Earlier this month, BMW unveiled its new 5 Series Touring model, which, while boasting an array of advanced features, has made a notable exclusion: the rear glass opening feature. This change marks a departure from previous models, where the convenience of opening just the rear glass offered quick access to the trunk without the need to open the entire tailgate. Historically, the rear glass opening was a valued convenience for loading smaller items into the trunk or allowing ventilation without opening the tailgate. It was also a useful feature for drivers who had pets and needed quick access to them.

The Design Allegedly Killed This Feature

Of course, BMW’s decision could be influenced by several factors, including design aesthetics, space and cost efficiency. Streamlining the tailgate assembly without the separate rear glass mechanism could lead to a sleeker profile, potentially improving aerodynamics and fuel efficiency. Moreover, simplifying the tailgate’s construction might enhance reliability and reduce manufacturing costs, but we had to ask.

During our conversation with the product manager of the BMW 5 Series Touring, we posed the question: What prompted BMW to eliminate a feature as straightforward and beneficial as the rear glass opening? According to the product manager, the removal of the tailgate window opening feature has to do with the more coupeish design of the rear end. In order to improve the coefficient drag – which also helps with the range of the electric variants – BMW designed a more sloping roof and a more upright trunk. Additionally, the man in charge of the car tells us that by removing the the opening of the tailgate window, the trunk volume is not compromised.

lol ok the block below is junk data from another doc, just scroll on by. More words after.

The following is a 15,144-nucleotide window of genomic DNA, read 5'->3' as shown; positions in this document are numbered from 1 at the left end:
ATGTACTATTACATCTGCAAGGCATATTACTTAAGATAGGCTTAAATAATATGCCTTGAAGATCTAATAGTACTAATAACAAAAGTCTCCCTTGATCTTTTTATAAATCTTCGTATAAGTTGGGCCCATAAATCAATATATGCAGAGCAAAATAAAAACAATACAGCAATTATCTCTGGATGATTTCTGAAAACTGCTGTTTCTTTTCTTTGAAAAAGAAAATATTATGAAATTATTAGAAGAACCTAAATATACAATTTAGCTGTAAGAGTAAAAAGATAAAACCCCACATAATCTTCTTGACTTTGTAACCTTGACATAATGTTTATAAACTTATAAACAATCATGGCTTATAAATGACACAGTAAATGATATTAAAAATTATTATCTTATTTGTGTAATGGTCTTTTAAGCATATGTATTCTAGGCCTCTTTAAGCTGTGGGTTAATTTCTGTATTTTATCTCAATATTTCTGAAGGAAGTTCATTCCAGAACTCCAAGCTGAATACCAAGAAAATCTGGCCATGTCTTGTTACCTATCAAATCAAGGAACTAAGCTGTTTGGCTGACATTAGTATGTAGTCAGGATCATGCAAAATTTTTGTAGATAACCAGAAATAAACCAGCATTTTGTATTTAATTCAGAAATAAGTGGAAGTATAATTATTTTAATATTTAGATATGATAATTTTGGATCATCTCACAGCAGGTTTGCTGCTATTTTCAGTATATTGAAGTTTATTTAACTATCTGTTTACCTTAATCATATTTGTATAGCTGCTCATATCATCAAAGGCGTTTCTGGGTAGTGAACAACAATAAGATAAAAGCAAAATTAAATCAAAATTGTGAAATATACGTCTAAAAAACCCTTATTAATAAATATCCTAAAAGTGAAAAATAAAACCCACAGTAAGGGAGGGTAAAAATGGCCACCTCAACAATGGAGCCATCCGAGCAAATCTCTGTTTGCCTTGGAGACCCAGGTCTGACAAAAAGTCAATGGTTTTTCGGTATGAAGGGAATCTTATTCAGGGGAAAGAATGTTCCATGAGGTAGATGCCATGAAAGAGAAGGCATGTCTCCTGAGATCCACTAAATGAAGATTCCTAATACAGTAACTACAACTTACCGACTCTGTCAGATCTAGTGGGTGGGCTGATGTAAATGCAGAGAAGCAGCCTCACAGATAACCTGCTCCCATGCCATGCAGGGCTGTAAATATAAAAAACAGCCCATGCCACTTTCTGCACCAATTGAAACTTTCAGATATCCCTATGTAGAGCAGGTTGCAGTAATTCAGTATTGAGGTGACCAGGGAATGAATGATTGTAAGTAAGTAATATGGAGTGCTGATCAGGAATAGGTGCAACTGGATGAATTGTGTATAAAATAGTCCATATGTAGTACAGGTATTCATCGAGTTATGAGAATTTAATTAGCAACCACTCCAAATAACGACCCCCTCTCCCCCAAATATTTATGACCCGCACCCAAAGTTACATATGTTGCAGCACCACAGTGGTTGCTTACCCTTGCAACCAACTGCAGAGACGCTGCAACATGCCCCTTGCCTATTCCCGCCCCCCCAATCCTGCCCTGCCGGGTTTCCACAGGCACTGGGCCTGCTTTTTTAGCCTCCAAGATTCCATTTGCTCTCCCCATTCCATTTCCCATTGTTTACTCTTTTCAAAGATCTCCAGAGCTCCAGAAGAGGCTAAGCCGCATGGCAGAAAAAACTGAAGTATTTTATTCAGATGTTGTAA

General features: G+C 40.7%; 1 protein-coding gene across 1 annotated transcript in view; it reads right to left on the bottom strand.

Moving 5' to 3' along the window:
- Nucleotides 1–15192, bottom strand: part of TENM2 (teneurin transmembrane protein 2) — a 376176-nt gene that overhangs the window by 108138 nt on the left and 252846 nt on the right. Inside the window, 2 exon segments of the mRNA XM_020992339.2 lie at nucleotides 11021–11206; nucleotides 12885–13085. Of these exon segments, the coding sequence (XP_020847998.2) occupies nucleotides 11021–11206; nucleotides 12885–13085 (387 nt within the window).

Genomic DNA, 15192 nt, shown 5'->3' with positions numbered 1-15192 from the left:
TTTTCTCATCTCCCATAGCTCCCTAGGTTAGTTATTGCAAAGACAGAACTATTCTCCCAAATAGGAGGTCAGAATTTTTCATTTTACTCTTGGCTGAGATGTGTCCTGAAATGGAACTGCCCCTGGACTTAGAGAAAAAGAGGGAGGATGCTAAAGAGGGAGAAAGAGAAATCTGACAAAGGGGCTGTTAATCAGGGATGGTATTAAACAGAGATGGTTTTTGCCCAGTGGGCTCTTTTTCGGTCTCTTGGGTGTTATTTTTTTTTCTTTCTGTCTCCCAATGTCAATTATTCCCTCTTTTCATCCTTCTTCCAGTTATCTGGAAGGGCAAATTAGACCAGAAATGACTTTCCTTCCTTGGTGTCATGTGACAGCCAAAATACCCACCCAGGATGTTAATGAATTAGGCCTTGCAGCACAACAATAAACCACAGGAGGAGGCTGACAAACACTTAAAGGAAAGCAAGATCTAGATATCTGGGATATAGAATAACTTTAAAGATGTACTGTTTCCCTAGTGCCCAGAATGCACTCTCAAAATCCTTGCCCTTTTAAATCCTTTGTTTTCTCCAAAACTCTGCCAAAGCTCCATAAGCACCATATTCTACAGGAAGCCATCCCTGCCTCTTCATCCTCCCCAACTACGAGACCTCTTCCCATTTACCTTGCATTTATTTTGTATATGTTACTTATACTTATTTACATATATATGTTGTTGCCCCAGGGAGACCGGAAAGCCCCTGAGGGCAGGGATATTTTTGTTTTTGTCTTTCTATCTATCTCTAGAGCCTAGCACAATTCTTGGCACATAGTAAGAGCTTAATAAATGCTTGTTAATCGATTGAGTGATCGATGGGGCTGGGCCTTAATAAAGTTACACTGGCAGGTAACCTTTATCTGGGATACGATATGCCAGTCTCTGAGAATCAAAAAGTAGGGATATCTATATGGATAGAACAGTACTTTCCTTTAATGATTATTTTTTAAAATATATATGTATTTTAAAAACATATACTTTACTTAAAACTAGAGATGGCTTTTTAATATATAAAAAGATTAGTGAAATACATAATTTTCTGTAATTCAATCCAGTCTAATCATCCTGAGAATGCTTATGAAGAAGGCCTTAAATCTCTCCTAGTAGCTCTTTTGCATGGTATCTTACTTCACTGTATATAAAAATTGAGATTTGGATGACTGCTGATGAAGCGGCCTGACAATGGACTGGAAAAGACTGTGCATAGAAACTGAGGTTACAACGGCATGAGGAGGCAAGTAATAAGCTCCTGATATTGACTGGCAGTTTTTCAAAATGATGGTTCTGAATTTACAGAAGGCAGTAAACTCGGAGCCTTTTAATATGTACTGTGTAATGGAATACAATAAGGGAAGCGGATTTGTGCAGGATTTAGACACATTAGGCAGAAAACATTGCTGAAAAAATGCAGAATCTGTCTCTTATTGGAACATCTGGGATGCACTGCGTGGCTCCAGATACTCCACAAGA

Cost Cutting?

The new BMW 5 Series Touring (03/2010)

Now, we’re not engineers, nor designers, so we can’t challenge that statement, but it’s also a bit far fetched to assume that the window mechanism would have significantly affected the cargo space and the aero drag. We pushed back a bit asking whether this is simply a cost cutting measure, but BMW stuck to its original answer. Regardless of what the reason was, this change did not sit well with all BMW aficionados. Long-time fans who appreciated the practicality and convenience of the rear glass opening view its omission as a step back in user experience.

We would even argue that a vehicle in this segment should emphasize versatility and convenience, especially since this is a feature embedded in the DNA of the 5 Series Touring since the original E34. Although BMW may suggest that data indicates a decline in iDrive controller usage, there appears to be no concrete evidence to suggest that customers lacked interest in the tailgate window opening feature. Come on, BMW!

Update: BMW of North America also stated to Motor1 that the design influenced this decision.